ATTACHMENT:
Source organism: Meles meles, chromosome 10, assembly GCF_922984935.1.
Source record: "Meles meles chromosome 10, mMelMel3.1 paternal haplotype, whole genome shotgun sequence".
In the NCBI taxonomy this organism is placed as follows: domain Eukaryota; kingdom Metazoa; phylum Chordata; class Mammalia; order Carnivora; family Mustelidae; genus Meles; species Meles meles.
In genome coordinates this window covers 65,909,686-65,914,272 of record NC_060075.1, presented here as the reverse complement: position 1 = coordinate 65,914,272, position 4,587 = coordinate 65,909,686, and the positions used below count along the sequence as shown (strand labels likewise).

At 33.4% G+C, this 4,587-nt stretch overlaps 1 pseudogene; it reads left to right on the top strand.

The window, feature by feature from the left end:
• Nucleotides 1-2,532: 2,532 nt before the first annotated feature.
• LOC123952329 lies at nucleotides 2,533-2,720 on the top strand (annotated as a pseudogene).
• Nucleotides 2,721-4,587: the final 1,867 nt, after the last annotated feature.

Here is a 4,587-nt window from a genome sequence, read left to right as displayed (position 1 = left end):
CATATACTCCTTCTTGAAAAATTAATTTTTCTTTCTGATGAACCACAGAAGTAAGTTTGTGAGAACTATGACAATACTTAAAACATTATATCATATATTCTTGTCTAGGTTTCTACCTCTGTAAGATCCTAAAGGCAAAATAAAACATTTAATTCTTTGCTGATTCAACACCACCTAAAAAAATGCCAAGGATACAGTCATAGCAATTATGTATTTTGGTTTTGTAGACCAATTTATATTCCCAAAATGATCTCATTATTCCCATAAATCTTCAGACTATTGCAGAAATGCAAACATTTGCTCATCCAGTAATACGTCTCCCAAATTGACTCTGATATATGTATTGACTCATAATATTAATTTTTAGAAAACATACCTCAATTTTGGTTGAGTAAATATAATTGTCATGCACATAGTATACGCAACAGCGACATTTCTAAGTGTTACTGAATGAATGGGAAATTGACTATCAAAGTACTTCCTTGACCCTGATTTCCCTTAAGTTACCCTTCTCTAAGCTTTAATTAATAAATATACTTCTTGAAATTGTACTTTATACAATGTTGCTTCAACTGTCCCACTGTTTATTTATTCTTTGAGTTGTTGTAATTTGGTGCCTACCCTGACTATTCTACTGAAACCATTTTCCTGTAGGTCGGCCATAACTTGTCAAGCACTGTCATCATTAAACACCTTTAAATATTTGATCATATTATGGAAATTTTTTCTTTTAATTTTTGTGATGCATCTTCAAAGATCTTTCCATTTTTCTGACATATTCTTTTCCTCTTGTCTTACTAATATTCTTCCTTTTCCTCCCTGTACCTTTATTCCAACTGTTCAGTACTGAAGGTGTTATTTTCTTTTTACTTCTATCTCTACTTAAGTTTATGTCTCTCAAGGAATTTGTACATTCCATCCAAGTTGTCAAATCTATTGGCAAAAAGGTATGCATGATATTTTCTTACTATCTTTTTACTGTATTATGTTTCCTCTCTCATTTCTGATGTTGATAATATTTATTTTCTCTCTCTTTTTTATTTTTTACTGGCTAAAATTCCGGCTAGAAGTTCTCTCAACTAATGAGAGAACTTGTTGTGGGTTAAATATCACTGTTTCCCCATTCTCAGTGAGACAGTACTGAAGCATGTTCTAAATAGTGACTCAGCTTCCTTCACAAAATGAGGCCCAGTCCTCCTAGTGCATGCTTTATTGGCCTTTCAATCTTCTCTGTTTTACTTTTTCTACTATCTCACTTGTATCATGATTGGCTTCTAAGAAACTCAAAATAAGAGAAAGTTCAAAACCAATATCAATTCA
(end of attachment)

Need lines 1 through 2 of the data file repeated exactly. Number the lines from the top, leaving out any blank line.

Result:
Source organism: Meles meles, chromosome 10, assembly GCF_922984935.1.
Source record: "Meles meles chromosome 10, mMelMel3.1 paternal haplotype, whole genome shotgun sequence".